A Spoonful of Sugar
The best part of getting a shot in the arm is the sugary treat that often comes with it. As concerns shifted in November from if an effective vaccine would be developed to when it might be available, investors took a taste test of what the economy and markets could look like after the shot is delivered.
For three consecutive weeks, investors cheered promising results from trials on three vaccines designed to prevent infection (and potentially spread) of COVID-19. Despite continued uncertainty from the election (control of the Senate remains uncertain), the failure of Congress to agree on another stimulus bill, and the rise in COVID-19 cases around the country, better than expected vaccine efficacy seemed enough to inoculate markets from the “cold, dark winter” predicted by the President-Elect and public health officials.
Pfizer, Moderna, and AstraZeneca each released Phase 3 trial results last month with potential efficacy levels over 90% – far better than the 50-60% expected by most investors. The FDA will begin reviewing them next week. Assuming they pass the review, the next challenge will be distribution. The logistics and infrastructure required to administer the vaccines globally will be the most complex in history. Be that as it may, indications suggest that government and healthcare providers have been readying for months. The FAA announced that on Monday it supported the first mass shipment of COVID-19 vaccines, and Operation Warp Speed has been advising healthcare providers to begin planning since earlier this summer. While it will likely take months before most Americans are vaccinated, the most vulnerable population and healthcare workers could begin inoculations within a few weeks.
Equity markets have rallied on the promise of a pandemic endgame, and we have seen early signs of a leadership transition from stay-at-home to recovery stocks. Previously maligned, economically sensitive sectors like energy, financials, industrials, and materials led the way in November. Similarly, investors favored small- and mid-sized companies as potential beneficiaries of more robust economic growth. The most encouraging sign from the markets in November was the rally’s breadth; rather than a few stocks or sectors increasing their share of the pie, all sectors were positive for the month and more than 90% of the S&P’s constituents saw gains. As the pandemic becomes contained and the economic recovery gains traction, we anticipate these trends may continue.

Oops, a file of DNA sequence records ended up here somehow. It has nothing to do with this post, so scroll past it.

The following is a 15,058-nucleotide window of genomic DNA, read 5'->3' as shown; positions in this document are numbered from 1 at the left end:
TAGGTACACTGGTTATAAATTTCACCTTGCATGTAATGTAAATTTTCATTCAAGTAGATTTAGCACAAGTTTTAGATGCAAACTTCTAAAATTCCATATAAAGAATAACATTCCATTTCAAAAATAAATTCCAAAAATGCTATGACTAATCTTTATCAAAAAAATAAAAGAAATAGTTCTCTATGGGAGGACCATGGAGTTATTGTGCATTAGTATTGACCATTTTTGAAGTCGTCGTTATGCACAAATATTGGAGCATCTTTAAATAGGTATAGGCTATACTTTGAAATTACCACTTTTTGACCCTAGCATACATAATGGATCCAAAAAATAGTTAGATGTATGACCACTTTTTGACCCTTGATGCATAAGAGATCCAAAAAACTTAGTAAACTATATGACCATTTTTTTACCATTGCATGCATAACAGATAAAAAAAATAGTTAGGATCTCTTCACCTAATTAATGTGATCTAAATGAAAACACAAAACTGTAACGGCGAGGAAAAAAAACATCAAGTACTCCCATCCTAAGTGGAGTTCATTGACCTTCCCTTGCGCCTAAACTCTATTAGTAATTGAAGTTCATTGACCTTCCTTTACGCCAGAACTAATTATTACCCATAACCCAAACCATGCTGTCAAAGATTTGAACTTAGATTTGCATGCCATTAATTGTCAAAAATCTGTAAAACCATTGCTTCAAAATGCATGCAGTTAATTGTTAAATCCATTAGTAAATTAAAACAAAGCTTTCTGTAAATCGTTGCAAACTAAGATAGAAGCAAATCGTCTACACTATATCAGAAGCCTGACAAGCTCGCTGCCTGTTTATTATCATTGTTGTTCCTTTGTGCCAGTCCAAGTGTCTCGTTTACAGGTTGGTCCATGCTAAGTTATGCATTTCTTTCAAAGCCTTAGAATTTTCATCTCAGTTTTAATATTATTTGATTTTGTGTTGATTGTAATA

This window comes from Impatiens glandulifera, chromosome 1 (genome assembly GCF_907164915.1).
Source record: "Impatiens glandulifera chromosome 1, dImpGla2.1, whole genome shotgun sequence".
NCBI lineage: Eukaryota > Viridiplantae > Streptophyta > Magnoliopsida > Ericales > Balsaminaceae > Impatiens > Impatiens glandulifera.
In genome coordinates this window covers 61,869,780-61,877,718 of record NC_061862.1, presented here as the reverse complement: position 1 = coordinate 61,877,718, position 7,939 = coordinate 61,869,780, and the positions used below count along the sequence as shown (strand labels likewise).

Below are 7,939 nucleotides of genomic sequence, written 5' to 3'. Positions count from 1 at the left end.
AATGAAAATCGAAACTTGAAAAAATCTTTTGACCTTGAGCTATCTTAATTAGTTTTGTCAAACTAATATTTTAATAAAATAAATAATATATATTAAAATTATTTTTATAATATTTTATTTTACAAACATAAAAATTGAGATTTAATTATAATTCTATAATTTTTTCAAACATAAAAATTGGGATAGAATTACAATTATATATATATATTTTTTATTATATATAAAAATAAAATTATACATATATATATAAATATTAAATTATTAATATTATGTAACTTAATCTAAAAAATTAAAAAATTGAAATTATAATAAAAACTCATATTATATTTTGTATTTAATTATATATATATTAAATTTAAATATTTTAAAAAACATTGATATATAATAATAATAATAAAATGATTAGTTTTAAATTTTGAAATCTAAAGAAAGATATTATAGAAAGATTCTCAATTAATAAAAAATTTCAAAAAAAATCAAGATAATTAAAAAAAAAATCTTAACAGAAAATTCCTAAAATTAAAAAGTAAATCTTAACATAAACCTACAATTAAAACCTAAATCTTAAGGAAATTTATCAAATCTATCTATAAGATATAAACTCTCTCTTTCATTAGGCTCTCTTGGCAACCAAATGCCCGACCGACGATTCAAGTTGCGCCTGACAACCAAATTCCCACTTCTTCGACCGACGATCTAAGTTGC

Source: Morningstar, SPDR, iShares
As we look forward, investors have plenty of reason for optimism. The vaccine inoculates more than just the virus. It will not only reduce the risk that an individual becomes infected with COVID-19; it will also reduce uncertainties around revitalizing broad swathes of the global economy. While we await broad distribution of the vaccine, the Fed’s commitment to low interest rates and market liquidity continues to be the best medicine to treat the spreading virus’ economic maladies.
The number of known unknowns for investors are fading:
- Our hopes on the vaccine have turned to “whens” rather than “ifs”.
- The Federal Reserve has promised a low interest rate environment until at least 2023.
- Divided government (or even a narrow majority) make substantial tax and spending policy changes less likely.
These all serve to push economic growth higher. While much of the index growth this year has been driven by companies that served as the chicken noodle soup to our stay-at-home souls, the market may continue to shift toward those who can taste the sweetness of an improving economy. Historically, improving conditions encourage investors to add risk by allocating to smaller and more economically sensitive companies, industries, and regions of the world. For those worried about stretched valuations in segments of the market, previously unloved sectors may have plenty of runway of appreciation still to come. A broadly diversified portfolio should capture these opportunities and has rarely looked so appealing.